When Judy Goldberg quit her job as a lobbyist for Common Cause to take up a similar assignment for the American Civil Liberties Union, some members of the conservative Virginia General Assembly couldn't keep from snickering.
"A couple of members actually said they didn't think I could have found an organization to work for that was worse than Common Cause -- but that I had," says Goldberg.
Her six years of prodding the tradition-bound legislature toward stronger financial disclosure and conflict-of-interest legislation on behalf of Common Cause hardly won her any popularity contests here. Merely the words "Common Cause" evokes snarls from many lawmakers.
The views of the ACLU, another citizens group, is not winning her much acclaim either. "There will be times when I have to testify against God, for drugs, and against community safety all in the same day," says the 36-year-old Goldberg.
She finds herself taking those stands by opposing any legislation the ACLU believes might violate someone's civil rights or jeopardize the separation of church and state.
Just the idea of a paid lobbyist fighting for ideas rather than specific economic gains is difficult for some members of the assembly to comprehend. There, for instance was the time that Goldberg, one of the few women lobbyists here, clashed with Del. Claude V. Swanson, a Democrat from Virginia's conservative Southside.
The legislator complained that Goldberg first challenged a judgeship nomination from his area and now was fighting a bill promoting voluntary school prayers. Staring at her quizzically, Swanson asked" "What are you for?"
"The Constitution," Goldberg snapped back. And being for the Constitution in a state legislature that has yet to ratify an amendment for the direct election of U.S. senators isn't one of the easiest jobs in Richmond.
While other lobbyists wine and dine lawmakers over a single bill, Goldberg's employers expressly forbid such practices. "I don't think I've ever paid for anyone's lunch," says Goldber, who also allows she has yet to venutre inside Richmond's exclusive Commonwealth Club, scene of much legislative wheeling and dealing.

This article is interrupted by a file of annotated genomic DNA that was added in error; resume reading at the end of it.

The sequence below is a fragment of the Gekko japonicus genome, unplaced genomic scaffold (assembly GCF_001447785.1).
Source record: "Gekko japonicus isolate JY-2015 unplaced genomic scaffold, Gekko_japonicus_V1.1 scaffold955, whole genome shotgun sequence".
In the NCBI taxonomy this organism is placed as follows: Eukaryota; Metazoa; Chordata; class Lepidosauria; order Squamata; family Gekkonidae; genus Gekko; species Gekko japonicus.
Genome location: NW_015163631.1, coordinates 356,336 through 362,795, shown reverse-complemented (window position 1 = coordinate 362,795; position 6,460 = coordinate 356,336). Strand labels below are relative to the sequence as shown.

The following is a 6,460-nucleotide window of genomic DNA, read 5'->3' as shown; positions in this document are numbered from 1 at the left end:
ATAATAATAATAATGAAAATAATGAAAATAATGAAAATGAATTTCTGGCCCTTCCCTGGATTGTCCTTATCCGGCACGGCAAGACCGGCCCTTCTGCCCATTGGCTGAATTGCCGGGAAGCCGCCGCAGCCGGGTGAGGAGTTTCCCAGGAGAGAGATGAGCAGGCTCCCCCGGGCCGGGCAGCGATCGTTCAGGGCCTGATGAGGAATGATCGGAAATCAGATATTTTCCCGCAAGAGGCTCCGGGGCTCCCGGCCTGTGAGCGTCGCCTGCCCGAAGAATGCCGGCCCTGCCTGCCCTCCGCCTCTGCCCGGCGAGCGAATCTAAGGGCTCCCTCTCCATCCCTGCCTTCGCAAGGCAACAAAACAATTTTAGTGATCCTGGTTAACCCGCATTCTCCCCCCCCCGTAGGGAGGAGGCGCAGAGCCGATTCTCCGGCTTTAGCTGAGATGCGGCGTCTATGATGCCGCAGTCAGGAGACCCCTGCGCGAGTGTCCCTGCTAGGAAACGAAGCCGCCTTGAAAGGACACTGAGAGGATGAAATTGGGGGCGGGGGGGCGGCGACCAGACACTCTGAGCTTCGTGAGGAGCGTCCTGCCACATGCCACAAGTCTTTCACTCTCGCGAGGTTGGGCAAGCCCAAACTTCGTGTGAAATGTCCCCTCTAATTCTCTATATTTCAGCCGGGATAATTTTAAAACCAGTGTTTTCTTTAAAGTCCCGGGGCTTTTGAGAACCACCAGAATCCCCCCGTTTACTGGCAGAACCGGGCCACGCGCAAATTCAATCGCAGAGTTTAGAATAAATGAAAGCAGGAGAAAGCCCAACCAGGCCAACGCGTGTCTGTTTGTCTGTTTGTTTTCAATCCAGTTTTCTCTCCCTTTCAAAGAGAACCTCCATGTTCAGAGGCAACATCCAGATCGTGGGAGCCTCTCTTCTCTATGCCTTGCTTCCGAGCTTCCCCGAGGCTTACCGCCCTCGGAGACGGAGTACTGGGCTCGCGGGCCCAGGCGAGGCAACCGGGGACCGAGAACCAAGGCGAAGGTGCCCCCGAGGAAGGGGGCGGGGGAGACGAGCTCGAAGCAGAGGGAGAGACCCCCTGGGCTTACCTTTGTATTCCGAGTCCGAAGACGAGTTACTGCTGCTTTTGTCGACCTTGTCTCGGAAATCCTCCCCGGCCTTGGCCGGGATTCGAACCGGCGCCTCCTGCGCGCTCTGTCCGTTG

As the mother of two small schoolage children, she has to juggle her work schedule whenever either of her children is sick. While other lobbyists are attending the numerous evening legislative receptions held here, Goldberg can be found cooking dinner for her husband in suburban Chesterfield County.
"I don't have a lot of 'ins' with the legislators," says Goldberg. "I can't just say, 'Hey, kill this bill for me.' I have to talk to every member of a committee, sometimes two or three times."
Goldberg, who is not an attorney, earns about $2,000 for lobbying during the eight-week session. She finds her work a lot tougher this year since she is tracking about 70 separate bills for the ACLU in contrast to the 20 or so she followed for Common Cause.
Still, with Common Cause she was always pushing for passage of new legislation. Her ACLU job is more often to kill new measures, an admittedly simpler task in Richmond. "It's easier to get legislators to stick with the devil they know" than to enact new laws, Goldberg says.
Like the other lobbyists, Goldberg stalks the halls of the state Capitol, corralling lawmakers at the snack bar or snatching them for quick discussions when they come off the floor or out of committees.
"I'll start off the day with a list of 20 legislators to see and maybe I'll be lucky and get to see six or eight of them," she says. "Sometimes, I feel like they are my prey."